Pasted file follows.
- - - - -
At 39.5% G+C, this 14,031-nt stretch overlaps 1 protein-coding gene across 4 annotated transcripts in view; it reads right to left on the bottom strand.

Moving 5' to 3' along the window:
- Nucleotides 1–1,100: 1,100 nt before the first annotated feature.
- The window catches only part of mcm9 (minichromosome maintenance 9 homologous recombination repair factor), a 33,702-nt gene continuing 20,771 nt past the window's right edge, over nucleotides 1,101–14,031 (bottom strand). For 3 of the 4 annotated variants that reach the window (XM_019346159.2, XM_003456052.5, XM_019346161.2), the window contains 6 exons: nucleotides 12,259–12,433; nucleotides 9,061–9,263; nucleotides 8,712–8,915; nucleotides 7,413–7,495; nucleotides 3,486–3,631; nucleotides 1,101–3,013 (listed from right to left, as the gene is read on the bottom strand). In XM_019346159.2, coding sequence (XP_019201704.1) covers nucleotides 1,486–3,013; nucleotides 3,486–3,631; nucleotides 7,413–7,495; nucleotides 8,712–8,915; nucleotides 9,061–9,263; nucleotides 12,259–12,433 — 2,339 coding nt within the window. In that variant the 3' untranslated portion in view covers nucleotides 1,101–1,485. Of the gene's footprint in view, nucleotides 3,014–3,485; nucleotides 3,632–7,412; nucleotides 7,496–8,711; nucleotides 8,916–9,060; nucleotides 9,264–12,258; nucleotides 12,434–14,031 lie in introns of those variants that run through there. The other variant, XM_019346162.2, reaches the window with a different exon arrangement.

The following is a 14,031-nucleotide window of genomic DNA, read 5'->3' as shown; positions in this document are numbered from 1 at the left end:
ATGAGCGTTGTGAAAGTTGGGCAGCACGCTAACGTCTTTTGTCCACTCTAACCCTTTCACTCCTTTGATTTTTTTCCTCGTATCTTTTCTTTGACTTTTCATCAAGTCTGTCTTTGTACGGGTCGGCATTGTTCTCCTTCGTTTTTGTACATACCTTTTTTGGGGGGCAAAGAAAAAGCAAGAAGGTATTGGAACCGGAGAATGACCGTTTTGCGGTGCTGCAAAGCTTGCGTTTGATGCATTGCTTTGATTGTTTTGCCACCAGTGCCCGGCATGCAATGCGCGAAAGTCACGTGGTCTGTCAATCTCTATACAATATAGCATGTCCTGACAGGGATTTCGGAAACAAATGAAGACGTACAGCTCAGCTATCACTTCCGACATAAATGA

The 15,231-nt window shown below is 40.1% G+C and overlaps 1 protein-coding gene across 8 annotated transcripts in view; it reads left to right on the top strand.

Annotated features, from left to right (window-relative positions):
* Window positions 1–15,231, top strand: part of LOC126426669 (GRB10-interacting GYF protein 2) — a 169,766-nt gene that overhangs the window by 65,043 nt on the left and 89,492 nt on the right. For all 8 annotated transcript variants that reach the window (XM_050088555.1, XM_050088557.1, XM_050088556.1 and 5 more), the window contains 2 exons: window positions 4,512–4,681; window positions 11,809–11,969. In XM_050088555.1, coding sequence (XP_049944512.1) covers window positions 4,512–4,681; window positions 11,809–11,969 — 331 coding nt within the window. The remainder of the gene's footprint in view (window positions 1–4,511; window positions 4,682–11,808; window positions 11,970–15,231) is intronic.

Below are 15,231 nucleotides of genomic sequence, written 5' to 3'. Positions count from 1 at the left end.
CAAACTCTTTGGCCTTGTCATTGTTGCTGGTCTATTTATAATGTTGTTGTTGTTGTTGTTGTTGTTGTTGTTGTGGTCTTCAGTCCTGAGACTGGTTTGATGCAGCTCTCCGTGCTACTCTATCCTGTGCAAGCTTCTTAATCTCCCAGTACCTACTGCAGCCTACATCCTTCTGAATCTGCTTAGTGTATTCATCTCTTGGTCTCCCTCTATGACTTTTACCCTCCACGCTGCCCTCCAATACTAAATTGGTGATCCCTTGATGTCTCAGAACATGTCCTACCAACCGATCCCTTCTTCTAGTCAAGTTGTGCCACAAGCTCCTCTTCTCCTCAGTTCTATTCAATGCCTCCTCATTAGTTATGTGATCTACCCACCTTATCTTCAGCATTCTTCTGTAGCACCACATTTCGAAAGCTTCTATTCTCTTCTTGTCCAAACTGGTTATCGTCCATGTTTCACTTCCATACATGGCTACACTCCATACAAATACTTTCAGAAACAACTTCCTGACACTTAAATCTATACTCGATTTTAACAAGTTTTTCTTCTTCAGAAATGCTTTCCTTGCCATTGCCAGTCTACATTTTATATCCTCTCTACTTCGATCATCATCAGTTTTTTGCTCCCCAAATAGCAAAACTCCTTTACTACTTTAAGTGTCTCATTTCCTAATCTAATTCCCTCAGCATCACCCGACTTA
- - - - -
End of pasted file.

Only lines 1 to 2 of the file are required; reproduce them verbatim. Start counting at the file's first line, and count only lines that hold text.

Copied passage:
At 39.5% G+C, this 14,031-nt stretch overlaps 1 protein-coding gene across 4 annotated transcripts in view; it reads right to left on the bottom strand.

Moving 5' to 3' along the window: